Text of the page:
This bridge was built in the 1950’s to provide pedestrian access only from the newly formed Vale of Leven Industrial Estate on the east side of the River Leven to the workforce on the west side, mainly from Renton. Vehicular access to the Estate is from the A813 road between Bellsmyre in Dumbarton and Bonhill. Companies like Polaroid, Westclox, Burroughs, Turnkey and many more provided work to replace the now vanished textile industries.
The three span right angled steel structure consists of a continuous truss girder supported on reinforced concrete twin column piers with an approach deck and single flight stairway access to the west and a double flight stairway to the east side. The span over the river is 45m long, and the total length is 95m.
Leven Bridge - Alexandria By-Pass Bridge ( A82 )
This bridge was built in 1970, as part of the re-routing of the main trunk road, the A82, serving the west coast of Scotland, extended from Barloan roundabout in Dumbarton to the Stoneymollan roundabout at Balloch, thus by-passing Dumbarton, Renton, Alexandria and Balloch.
It is constructed of a continuous five span steel plate girder with a reinforced concrete slab deck. The longest span over the river is 24.4m, and the total length is 102.6m. The bridge is supported on reinforced concrete abutments and piers. A large steel water mains pipe ( 600mm diameter ) is also supported by the bridge and can be seen between the carriageways. It runs below ground level on each side of the bridge.
Dalreoch ( Dumbarton ) Railway Bridge
Network Rail is now responsible for this bridge. It was opened on 15 July 1850 to carry the railway line owned by the Caledonian and Dunbartonshire Junction Railway Company from Bowling to Balloch Pier, and also the line to Helensburgh which opened on 31 May 1858.
It is built on red sandstone piers supporting wrought iron plate girders and reinforced concrete slabs carrying the tracks. The total span over the river is 91.44m.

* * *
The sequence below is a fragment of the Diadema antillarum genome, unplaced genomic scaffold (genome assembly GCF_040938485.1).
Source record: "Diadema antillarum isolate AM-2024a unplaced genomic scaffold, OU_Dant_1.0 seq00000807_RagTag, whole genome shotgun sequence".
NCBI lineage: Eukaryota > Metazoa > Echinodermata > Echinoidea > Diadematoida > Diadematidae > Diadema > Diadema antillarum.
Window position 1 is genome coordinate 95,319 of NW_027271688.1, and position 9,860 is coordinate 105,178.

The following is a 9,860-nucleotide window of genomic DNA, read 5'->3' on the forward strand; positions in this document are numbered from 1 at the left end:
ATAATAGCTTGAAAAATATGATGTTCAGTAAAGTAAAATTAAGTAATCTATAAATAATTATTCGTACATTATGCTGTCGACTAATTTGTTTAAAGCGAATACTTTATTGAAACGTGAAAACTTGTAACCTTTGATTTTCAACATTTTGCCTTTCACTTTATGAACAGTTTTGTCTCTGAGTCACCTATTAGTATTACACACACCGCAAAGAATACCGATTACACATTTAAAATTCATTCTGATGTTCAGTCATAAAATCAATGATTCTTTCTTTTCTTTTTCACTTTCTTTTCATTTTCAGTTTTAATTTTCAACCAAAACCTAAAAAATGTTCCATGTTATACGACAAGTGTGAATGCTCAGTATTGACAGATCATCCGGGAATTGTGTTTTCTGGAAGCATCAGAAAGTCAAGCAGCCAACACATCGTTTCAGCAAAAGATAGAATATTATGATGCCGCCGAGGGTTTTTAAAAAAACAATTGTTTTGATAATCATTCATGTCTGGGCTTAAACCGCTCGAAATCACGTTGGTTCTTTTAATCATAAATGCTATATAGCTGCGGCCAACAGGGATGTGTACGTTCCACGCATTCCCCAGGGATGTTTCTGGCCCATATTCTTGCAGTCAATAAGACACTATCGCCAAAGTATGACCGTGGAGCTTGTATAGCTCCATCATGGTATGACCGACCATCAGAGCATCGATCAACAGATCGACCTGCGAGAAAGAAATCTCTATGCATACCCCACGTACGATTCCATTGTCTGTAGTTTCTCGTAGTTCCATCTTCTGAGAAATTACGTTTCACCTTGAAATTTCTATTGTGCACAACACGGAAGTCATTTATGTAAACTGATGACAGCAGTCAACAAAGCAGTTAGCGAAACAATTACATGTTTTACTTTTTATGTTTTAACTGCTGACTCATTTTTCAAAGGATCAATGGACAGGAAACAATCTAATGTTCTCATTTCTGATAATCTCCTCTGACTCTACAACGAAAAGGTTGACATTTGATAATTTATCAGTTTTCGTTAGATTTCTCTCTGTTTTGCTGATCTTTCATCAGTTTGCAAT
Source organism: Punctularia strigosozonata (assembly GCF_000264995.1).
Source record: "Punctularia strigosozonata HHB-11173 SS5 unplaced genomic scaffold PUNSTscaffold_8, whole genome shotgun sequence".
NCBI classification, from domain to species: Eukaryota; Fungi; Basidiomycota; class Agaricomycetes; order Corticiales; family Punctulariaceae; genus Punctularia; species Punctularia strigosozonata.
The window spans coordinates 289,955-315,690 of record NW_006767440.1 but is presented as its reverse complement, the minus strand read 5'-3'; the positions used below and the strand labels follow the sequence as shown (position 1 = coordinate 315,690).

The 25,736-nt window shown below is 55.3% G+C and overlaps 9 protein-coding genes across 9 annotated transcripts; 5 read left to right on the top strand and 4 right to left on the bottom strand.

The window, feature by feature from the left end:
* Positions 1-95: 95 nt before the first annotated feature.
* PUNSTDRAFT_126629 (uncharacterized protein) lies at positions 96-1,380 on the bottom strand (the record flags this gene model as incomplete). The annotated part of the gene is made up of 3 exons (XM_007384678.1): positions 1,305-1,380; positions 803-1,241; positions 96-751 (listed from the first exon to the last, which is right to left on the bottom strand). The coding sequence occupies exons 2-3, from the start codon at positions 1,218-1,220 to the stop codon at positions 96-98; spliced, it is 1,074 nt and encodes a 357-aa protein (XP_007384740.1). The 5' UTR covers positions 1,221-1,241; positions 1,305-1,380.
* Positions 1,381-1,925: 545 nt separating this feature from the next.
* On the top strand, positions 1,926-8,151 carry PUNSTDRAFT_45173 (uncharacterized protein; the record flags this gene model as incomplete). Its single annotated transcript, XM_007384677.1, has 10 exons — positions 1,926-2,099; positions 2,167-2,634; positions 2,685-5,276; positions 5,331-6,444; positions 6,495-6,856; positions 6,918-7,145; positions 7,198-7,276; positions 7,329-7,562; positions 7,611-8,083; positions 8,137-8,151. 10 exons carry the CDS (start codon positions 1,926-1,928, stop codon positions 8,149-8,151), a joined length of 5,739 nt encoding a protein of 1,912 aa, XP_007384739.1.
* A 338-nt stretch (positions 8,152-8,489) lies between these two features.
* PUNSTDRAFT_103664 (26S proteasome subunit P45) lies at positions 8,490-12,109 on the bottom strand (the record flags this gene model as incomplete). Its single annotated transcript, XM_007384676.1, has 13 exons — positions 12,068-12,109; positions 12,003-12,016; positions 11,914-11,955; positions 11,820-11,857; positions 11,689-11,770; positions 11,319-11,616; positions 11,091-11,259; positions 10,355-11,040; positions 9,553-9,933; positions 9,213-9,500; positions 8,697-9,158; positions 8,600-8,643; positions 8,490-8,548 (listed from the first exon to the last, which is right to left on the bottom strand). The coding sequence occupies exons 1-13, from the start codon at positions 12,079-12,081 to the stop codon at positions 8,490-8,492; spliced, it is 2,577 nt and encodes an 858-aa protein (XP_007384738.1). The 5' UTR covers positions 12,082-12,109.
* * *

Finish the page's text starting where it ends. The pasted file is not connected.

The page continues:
Prior to the railway age, goods like timber, slate and textiles were conveyed by gabbart (a sail boat) on the Leven or by carts on the roads. A second proposal (the first had been in the previous century) for canalising the River Leven put forward in 1840 stood little chance of succeeding against early railway promotion.
A short time after, the Glasgow, Paisley and Greenock Railway Company envisaged having a ferry link between Langbank and Dumbarton and then a railway between Dumbarton and Balloch. However landowners Colquhoun of Luss and Smollett of Bonhill wanted a line with more local control, and after proposals for a Glasgow to Balloch line ran into difficulties, a line from Bowling to Balloch won approval and opened on 15 July 1850. Tourism was expanding rapidly at this time.
The bridge also witnessed the transition from steam trains to electrification in the 1960’s.
Artizan Bridge Dumbarton
This bridge was built as part of the redevelopment of Dumbarton town centre, and the construction of a new road through the town to accommodate the increased volume of traffic emanating from the expanding dormitory towns of Helensburgh and Cardross. A plaque can be seen at the College Way pedestrian underpass commemorating the completion of the whole project, which was designed by two Dumbarton Academy former pupils.
It is built on the box girder principle, which is the same as the Erskine Bridge, built in 1971, and the Westgate Bridge in Melbourne, Australia, built 1968-1978. The box girders are supported by four reinforced concrete piers, two on land and two in the river, finished in tarmac with two wide concrete slab pavements, steel railings and expansion joints at each end. Work began in 1971 at a total cost of £1.25m, the bridge itself costing £300,000.